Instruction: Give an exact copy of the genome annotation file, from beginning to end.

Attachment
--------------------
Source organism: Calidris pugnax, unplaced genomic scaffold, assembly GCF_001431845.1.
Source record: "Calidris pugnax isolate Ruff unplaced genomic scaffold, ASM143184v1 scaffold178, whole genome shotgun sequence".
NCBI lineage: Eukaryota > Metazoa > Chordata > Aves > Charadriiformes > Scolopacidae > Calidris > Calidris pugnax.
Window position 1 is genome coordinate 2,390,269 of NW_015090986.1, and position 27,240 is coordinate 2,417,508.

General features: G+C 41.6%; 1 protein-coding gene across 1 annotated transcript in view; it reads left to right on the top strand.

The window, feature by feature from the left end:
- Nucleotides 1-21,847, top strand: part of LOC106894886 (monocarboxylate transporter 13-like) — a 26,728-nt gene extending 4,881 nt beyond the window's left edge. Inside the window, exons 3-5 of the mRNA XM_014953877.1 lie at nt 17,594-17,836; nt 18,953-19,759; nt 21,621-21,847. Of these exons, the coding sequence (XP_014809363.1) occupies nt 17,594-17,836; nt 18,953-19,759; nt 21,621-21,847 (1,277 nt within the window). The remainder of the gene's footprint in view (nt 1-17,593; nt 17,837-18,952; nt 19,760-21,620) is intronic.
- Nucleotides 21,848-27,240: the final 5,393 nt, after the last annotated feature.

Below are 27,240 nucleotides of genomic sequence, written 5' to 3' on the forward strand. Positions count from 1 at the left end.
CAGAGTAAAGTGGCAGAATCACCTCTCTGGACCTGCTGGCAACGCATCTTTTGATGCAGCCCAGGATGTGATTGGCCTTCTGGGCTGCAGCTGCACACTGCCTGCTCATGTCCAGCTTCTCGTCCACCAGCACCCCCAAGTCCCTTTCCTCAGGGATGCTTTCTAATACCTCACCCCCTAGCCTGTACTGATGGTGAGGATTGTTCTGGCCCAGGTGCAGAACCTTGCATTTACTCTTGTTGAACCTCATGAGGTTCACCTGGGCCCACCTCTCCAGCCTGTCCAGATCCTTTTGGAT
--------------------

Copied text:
Source organism: Calidris pugnax, unplaced genomic scaffold, assembly GCF_001431845.1.
Source record: "Calidris pugnax isolate Ruff unplaced genomic scaffold, ASM143184v1 scaffold178, whole genome shotgun sequence".
NCBI lineage: Eukaryota > Metazoa > Chordata > Aves > Charadriiformes > Scolopacidae > Calidris > Calidris pugnax.
Window position 1 is genome coordinate 2,390,269 of NW_015090986.1, and position 27,240 is coordinate 2,417,508.

General features: G+C 41.6%; 1 protein-coding gene across 1 annotated transcript in view; it reads left to right on the top strand.

The window, feature by feature from the left end:
- Nucleotides 1-21,847, top strand: part of LOC106894886 (monocarboxylate transporter 13-like) — a 26,728-nt gene extending 4,881 nt beyond the window's left edge. Inside the window, exons 3-5 of the mRNA XM_014953877.1 lie at nt 17,594-17,836; nt 18,953-19,759; nt 21,621-21,847. Of these exons, the coding sequence (XP_014809363.1) occupies nt 17,594-17,836; nt 18,953-19,759; nt 21,621-21,847 (1,277 nt within the window). The remainder of the gene's footprint in view (nt 1-17,593; nt 17,837-18,952; nt 19,760-21,620) is intronic.
- Nucleotides 21,848-27,240: the final 5,393 nt, after the last annotated feature.

Below are 27,240 nucleotides of genomic sequence, written 5' to 3' on the forward strand. Positions count from 1 at the left end.
CAGAGTAAAGTGGCAGAATCACCTCTCTGGACCTGCTGGCAACGCATCTTTTGATGCAGCCCAGGATGTGATTGGCCTTCTGGGCTGCAGCTGCACACTGCCTGCTCATGTCCAGCTTCTCGTCCACCAGCACCCCCAAGTCCCTTTCCTCAGGGATGCTTTCTAATACCTCACCCCCTAGCCTGTACTGATGGTGAGGATTGTTCTGGCCCAGGTGCAGAACCTTGCATTTACTCTTGTTGAACCTCATGAGGTTCACCTGGGCCCACCTCTCCAGCCTGTCCAGATCCTTTTGGAT